Skip to main content
eScholarship
Open Access Publications from the University of California

Engagement and outcomes in a digital Diabetes Prevention Program: 3-year update.

  • Author(s): Sepah, SC
  • Jiang, L
  • Ellis, RJ
  • McDermott, K
  • Peters, AL
  • et al.
Abstract

Translations of the Diabetes Prevention Program (DPP) have proliferated in recent years, with increasing expansion to digital formats. Although these DPP translations have consistently shown favorable clinical outcomes, long-term data for digital formats are limited. This study's objective was to examine clinical outcomes up to 3 years post-baseline and the relationship between program engagement and clinical outcomes in a digital DPP.In a single-arm, non-randomized trial, 220 patients previously diagnosed with prediabetes were enrolled in the Omada Health Program, a commercially available, 16-week DPP-based weight loss intervention followed by an ongoing weight maintenance intervention. Changes in body weight and A1c were assessed annually. Relationships between program engagement during the first year and clinical outcomes across 3 years were examined.Participants were socioeconomically diverse (62% women, 50.2% non-Hispanic white, 51.7% college educated or higher). From baseline to 3 years, those participants who completed four or more lessons and nine or more lessons achieved significant sustained weight loss (-3.0% and -2.9%, respectively) and an absolute reduction in A1c (-0.31 and -0.33, respectively) with an average remission from the prediabetes range to the normal glycemic range. Factor analysis of engagement metrics during the first year revealed two underlying dimensions, one comprising lesson completion and health behavior tracking consistency, and the other comprising website logins and group participation. When these two factors were used to predict weight loss, only the logins and group participation factor was a significant predictor of weight loss at 16 weeks and 1 year.This study demonstrates significant long-term reductions in body weight and A1c in a digital DPP and identifies patterns of program engagement that predict weight loss.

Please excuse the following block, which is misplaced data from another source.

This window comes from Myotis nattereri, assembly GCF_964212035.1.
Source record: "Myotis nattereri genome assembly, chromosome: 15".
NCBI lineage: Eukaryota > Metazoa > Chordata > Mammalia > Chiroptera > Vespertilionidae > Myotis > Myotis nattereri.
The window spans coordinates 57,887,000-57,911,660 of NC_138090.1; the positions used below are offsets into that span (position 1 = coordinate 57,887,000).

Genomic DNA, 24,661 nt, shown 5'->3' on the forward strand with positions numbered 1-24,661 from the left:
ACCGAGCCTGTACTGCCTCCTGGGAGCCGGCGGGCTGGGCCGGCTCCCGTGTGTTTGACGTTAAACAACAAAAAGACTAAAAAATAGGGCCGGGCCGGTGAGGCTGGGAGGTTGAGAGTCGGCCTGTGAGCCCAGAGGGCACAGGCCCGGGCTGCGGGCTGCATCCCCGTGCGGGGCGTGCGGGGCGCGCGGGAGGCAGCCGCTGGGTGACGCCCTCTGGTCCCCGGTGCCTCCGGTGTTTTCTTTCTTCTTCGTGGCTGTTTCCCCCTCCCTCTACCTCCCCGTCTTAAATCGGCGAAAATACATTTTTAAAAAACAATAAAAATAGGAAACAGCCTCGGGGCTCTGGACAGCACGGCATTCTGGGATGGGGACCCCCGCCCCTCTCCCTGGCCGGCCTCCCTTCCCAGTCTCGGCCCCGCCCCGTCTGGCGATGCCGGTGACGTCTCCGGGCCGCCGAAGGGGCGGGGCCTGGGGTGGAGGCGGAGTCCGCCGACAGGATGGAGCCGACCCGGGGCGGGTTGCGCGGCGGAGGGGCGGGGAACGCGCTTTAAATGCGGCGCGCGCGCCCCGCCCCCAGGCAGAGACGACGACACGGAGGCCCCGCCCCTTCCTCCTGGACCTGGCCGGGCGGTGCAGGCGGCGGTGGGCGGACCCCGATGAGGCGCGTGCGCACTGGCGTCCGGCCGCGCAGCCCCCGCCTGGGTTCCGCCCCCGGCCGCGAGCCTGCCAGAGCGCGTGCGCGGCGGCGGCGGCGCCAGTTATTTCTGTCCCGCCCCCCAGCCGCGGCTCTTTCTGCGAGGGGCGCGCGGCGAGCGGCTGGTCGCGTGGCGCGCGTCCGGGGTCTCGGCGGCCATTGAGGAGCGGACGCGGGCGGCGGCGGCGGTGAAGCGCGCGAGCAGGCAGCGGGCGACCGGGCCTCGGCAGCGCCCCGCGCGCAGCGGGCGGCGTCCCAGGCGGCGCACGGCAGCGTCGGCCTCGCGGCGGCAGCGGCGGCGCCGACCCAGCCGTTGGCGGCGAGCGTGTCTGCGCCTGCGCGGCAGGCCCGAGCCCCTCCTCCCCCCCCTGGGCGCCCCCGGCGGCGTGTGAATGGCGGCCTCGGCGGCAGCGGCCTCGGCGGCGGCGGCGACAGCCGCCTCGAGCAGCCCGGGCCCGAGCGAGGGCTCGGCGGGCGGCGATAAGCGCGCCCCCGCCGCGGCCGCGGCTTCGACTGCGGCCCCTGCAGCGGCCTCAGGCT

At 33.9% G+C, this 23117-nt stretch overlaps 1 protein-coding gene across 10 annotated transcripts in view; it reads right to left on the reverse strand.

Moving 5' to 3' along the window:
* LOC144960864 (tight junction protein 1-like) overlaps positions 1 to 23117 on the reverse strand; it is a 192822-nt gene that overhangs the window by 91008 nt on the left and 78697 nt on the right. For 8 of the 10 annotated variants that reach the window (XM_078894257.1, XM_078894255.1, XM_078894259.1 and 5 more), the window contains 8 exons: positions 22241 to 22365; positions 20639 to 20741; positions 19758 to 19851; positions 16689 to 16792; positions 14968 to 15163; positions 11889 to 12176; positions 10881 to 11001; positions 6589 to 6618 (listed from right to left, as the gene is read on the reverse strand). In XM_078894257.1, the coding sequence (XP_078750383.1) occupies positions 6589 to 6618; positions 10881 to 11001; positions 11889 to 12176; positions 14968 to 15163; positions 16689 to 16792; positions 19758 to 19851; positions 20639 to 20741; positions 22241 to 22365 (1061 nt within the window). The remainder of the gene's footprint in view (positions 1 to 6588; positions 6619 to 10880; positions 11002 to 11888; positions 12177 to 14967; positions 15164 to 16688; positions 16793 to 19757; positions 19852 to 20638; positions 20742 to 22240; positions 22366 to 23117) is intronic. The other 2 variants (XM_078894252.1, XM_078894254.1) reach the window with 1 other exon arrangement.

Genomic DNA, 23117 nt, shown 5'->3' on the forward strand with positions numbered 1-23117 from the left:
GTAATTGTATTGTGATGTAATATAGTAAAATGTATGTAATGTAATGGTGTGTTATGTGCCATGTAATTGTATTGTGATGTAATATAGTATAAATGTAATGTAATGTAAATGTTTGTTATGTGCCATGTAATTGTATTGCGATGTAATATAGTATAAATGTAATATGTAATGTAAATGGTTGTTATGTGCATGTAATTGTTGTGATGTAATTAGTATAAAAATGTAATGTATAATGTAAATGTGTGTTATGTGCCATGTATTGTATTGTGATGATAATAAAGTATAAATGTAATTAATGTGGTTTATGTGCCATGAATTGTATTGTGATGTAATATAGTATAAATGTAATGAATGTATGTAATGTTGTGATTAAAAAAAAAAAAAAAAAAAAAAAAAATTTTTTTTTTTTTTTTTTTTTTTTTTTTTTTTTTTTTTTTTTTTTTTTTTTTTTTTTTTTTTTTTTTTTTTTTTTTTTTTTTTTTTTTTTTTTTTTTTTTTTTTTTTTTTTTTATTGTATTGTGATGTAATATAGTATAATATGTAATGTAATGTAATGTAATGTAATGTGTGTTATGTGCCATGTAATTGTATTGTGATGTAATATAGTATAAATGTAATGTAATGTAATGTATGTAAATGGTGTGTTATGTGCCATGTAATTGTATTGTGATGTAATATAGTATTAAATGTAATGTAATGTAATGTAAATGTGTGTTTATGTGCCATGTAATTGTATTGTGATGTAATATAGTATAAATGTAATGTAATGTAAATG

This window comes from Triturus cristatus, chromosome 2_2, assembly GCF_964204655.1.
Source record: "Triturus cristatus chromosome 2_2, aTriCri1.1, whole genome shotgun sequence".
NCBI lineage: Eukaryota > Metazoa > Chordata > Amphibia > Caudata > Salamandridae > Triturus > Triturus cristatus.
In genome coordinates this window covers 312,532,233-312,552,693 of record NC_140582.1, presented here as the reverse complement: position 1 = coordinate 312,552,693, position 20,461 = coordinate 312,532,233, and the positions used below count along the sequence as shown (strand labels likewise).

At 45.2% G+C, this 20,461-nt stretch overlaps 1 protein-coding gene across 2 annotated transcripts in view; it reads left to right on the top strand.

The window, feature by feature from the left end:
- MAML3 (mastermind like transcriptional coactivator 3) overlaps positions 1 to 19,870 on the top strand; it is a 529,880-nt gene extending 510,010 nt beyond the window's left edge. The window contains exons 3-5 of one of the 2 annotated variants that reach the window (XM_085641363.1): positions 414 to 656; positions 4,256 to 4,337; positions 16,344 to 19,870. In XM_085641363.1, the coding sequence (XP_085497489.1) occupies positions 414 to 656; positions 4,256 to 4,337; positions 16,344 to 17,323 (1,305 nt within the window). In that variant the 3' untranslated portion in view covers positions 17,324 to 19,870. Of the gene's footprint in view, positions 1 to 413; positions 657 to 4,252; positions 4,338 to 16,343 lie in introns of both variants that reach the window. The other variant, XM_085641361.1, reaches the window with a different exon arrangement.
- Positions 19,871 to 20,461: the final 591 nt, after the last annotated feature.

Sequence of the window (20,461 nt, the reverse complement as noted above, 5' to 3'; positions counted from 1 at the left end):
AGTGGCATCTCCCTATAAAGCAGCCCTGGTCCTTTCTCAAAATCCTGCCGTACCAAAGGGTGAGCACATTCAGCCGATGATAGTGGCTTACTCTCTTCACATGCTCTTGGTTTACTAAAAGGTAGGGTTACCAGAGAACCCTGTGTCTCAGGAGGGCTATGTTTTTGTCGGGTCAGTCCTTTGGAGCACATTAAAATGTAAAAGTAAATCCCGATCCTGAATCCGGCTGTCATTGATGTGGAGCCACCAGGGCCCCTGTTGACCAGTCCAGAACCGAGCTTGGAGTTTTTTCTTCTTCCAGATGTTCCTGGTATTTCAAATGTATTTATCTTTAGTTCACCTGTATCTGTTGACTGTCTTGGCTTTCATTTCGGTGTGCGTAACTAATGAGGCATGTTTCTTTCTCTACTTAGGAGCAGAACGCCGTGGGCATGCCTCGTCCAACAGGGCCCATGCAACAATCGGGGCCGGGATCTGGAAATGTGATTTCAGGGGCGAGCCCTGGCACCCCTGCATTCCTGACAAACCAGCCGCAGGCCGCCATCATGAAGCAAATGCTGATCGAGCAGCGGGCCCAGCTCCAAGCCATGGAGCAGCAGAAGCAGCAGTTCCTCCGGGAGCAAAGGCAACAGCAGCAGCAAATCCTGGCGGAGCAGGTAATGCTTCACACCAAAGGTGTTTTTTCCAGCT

Many UC-authored scholarly publications are freely available on this site because of the UC's open access policies. Let us know how this access is important for you.

Main Content
Current View